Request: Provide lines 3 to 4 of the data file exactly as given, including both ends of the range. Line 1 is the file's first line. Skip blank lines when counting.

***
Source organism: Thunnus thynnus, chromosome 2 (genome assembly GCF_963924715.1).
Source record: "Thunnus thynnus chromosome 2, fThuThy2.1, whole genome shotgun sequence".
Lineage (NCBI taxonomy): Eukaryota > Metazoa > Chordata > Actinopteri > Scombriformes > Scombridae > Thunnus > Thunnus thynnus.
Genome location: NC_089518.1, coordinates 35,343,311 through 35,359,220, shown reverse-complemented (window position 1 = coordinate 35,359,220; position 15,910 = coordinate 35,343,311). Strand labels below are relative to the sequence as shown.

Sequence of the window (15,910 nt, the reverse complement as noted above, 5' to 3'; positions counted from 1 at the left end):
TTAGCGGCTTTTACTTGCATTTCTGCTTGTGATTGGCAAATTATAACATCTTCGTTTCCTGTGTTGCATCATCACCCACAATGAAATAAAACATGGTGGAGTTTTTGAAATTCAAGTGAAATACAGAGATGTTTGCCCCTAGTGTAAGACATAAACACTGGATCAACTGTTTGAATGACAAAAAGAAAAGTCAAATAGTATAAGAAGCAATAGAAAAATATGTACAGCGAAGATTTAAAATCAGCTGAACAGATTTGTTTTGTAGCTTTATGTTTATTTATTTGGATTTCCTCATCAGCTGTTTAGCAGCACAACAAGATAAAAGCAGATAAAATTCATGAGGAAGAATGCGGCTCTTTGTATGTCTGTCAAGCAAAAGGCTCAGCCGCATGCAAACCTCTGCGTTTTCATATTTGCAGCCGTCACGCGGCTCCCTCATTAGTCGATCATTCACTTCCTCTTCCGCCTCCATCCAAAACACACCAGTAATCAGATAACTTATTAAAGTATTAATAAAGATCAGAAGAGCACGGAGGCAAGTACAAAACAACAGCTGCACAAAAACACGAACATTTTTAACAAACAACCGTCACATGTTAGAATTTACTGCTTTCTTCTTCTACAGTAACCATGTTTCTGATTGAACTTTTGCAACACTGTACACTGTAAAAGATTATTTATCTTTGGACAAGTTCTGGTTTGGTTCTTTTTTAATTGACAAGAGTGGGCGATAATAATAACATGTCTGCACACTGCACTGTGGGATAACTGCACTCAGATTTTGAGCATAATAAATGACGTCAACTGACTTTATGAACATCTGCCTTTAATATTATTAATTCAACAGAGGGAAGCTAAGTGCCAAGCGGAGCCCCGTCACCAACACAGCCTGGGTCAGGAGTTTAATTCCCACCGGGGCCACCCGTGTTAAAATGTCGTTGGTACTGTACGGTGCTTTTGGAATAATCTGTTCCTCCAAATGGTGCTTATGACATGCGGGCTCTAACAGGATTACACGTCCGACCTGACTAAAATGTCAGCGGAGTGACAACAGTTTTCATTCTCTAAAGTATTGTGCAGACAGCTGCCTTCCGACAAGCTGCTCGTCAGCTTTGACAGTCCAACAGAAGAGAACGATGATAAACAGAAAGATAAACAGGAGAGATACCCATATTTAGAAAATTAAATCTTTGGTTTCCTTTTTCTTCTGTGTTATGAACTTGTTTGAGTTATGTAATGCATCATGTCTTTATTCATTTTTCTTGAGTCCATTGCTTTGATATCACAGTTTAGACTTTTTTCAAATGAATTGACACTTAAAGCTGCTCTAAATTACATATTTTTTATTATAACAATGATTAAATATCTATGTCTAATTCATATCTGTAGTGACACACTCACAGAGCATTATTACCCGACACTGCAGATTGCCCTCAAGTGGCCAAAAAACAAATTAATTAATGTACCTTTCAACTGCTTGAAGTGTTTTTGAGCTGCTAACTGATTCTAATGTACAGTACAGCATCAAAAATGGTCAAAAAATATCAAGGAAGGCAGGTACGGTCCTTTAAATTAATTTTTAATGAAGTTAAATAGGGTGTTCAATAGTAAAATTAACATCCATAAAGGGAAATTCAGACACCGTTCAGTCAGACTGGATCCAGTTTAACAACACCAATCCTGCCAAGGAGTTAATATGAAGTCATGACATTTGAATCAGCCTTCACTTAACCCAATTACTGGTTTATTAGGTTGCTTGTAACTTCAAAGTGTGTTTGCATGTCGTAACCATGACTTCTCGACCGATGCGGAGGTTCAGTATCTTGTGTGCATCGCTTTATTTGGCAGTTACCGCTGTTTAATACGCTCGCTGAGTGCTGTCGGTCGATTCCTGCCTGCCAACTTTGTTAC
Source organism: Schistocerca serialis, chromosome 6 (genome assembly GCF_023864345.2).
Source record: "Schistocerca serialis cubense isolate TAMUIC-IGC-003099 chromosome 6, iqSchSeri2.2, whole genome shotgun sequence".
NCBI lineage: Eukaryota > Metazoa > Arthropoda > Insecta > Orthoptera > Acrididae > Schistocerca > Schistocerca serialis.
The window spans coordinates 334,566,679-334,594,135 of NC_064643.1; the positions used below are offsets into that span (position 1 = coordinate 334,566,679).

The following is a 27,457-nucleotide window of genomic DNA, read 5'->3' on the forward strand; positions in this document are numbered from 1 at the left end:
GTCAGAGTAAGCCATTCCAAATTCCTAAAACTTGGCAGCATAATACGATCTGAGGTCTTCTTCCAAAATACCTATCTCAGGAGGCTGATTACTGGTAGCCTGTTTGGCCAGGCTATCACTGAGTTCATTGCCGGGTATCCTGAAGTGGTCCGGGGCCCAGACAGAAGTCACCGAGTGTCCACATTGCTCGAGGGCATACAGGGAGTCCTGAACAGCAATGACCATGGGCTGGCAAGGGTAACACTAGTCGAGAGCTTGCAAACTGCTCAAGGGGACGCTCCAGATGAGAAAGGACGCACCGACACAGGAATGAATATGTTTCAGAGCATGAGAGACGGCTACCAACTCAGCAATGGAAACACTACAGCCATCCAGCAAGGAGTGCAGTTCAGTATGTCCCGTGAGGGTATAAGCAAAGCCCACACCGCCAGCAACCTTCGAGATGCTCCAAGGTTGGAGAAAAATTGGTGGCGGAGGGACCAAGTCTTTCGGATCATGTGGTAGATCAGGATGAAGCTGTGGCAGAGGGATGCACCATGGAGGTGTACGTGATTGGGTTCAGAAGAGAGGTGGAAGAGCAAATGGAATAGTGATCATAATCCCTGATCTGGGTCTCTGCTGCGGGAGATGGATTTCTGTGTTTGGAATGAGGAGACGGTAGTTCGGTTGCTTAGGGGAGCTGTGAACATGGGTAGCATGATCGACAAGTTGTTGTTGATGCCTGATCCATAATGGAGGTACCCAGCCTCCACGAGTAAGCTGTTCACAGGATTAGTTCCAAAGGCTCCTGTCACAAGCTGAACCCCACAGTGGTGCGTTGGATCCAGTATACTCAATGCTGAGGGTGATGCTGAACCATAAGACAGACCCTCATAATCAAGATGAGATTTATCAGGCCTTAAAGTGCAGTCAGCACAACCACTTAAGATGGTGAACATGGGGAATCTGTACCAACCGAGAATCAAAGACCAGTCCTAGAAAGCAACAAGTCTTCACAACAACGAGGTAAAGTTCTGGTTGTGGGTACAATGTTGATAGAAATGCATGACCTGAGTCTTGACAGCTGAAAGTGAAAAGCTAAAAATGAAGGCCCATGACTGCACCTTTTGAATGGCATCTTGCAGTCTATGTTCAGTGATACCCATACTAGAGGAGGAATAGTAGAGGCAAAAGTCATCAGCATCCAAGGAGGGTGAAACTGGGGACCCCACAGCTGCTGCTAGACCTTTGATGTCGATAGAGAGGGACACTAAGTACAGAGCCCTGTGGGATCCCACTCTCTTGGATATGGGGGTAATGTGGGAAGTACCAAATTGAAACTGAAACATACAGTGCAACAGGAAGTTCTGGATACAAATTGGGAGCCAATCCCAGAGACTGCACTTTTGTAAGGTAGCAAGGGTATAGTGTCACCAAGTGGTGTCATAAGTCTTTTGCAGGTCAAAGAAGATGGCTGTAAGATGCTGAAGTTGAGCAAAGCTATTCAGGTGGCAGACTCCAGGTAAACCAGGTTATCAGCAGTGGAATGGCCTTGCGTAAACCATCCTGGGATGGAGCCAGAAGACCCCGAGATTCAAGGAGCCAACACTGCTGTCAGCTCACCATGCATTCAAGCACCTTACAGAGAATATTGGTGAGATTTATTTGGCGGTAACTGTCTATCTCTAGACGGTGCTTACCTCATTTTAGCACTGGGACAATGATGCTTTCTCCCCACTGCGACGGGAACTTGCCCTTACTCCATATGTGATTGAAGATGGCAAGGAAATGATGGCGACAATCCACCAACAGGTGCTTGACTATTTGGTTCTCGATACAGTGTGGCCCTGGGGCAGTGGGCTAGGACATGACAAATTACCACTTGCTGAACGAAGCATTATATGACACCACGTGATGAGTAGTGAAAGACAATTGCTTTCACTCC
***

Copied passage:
Lineage (NCBI taxonomy): Eukaryota > Metazoa > Chordata > Actinopteri > Scombriformes > Scombridae > Thunnus > Thunnus thynnus.
Genome location: NC_089518.1, coordinates 35,343,311 through 35,359,220, shown reverse-complemented (window position 1 = coordinate 35,359,220; position 15,910 = coordinate 35,343,311). Strand labels below are relative to the sequence as shown.